The project, for which YouTube has already overhauled its technical architecture, is one of the online video giant’s biggest priorities and is slated to debut as soon as 2017, one of the people said. YouTube executives have discussed these plans with most major media companies, including Comcast Corp.’s NBCUniversal, Viacom Inc., Twenty-First Century Fox Inc. and CBS Corp., but have yet to secure any rights, said the people, who asked not to be identified because the talks are private.
Sources say YouTube has been working towards this since 2012 but plans have 'taken on new urgency' over the past few months.
“We aim to provide more choice to YouTube fans -- more ways for them to engage with creators and each other, and more ways for them to get great content,” Sundar Pichai, Google’s chief executive officer, wrote in an letter to Alphabet shareholders last week. “We’ve started down this journey with specialized apps like YouTube Kids, as well as through our YouTube Red subscription service.”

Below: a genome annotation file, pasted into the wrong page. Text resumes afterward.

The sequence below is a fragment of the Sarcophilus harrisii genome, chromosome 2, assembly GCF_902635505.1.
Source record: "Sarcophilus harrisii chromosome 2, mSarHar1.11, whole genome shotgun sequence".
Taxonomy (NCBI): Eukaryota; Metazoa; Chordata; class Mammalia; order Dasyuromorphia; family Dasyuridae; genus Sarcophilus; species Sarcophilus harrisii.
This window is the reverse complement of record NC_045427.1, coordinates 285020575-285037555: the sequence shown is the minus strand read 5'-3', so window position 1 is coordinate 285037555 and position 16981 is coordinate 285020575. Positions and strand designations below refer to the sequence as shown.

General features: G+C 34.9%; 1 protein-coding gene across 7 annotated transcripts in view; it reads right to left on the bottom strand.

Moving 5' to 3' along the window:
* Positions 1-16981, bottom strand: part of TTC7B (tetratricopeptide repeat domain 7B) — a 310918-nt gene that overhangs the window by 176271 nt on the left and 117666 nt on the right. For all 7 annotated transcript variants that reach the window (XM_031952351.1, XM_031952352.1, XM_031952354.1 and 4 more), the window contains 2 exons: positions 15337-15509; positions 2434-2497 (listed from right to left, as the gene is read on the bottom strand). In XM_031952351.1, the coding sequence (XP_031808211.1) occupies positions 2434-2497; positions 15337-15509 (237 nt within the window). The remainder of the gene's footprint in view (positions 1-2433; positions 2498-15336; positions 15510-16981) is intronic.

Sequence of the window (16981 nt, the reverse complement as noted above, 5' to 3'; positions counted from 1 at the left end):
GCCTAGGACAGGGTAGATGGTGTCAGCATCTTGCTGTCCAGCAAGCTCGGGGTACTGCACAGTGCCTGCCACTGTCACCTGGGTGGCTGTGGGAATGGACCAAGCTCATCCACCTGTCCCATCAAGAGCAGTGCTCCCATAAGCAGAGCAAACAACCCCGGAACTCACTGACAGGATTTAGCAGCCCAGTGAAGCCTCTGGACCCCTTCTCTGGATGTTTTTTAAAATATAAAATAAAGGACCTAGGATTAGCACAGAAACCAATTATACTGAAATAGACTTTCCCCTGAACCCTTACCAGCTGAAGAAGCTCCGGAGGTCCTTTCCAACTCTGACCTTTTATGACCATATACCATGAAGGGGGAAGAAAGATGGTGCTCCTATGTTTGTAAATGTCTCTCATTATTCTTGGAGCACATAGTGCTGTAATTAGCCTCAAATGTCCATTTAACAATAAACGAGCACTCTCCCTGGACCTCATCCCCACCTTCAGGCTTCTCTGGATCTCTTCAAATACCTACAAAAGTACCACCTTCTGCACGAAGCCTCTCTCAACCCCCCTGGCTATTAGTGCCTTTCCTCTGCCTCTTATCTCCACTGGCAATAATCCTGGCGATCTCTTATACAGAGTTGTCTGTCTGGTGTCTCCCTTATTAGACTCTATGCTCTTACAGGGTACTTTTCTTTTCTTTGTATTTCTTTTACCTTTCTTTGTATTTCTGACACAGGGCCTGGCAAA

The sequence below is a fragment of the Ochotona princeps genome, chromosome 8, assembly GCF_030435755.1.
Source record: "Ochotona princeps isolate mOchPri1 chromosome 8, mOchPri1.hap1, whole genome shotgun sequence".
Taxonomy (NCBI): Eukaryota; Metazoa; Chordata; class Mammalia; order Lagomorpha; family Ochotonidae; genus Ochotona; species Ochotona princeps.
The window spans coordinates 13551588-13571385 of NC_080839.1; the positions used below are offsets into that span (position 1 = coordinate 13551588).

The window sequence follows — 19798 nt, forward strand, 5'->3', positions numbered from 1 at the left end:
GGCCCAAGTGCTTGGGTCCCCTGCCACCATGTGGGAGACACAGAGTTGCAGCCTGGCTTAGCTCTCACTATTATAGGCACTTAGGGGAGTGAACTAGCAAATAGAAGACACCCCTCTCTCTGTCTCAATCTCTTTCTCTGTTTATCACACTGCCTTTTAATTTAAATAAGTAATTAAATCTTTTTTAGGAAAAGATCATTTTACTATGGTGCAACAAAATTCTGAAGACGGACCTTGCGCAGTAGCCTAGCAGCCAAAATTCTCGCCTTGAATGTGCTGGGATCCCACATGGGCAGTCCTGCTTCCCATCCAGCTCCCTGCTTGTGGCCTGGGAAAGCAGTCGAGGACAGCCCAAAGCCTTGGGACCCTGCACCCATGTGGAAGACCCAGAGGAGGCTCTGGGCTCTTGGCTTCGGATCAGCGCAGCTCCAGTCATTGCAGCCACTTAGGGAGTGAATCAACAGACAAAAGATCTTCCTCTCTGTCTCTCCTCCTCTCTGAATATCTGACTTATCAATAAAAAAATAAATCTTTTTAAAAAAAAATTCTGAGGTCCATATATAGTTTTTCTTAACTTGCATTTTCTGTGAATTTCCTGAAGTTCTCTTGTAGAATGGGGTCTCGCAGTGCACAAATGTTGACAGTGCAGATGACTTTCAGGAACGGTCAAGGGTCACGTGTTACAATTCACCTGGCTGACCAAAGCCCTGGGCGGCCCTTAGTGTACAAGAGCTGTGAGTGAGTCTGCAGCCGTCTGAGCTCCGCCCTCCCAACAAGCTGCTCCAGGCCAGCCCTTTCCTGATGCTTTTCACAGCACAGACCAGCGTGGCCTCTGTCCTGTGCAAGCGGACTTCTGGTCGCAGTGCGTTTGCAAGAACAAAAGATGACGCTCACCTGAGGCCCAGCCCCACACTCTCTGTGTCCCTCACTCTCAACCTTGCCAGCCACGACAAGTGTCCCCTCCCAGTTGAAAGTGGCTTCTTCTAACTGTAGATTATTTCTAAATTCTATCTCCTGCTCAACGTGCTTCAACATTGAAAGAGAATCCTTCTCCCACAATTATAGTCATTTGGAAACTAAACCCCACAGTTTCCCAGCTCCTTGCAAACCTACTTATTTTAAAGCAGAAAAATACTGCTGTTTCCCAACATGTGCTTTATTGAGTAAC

YouTube is looking a few different ways of packaging channels. One way is to offer a 'skinny' bundle with the four U.S. broadcast networks and a few popular cable channels. Another possibility is offering less watched TV channels via theme based groups. For example, a comedy bundle might include 3 or 4 channels such as Comedy Central. YouTube would charge one price for the main bundle and smaller monthly fees for each additional theme based group.
Apple has been working on a similar service for quite some time but has not been able to reach the necessary deals with content providers. It will be interesting to see if the company accelerates its efforts as YouTube and Hulu, as announced earlier today, get closer to launching their services.
Please follow iClarified on Twitter, Facebook, Google+, or RSS for updates.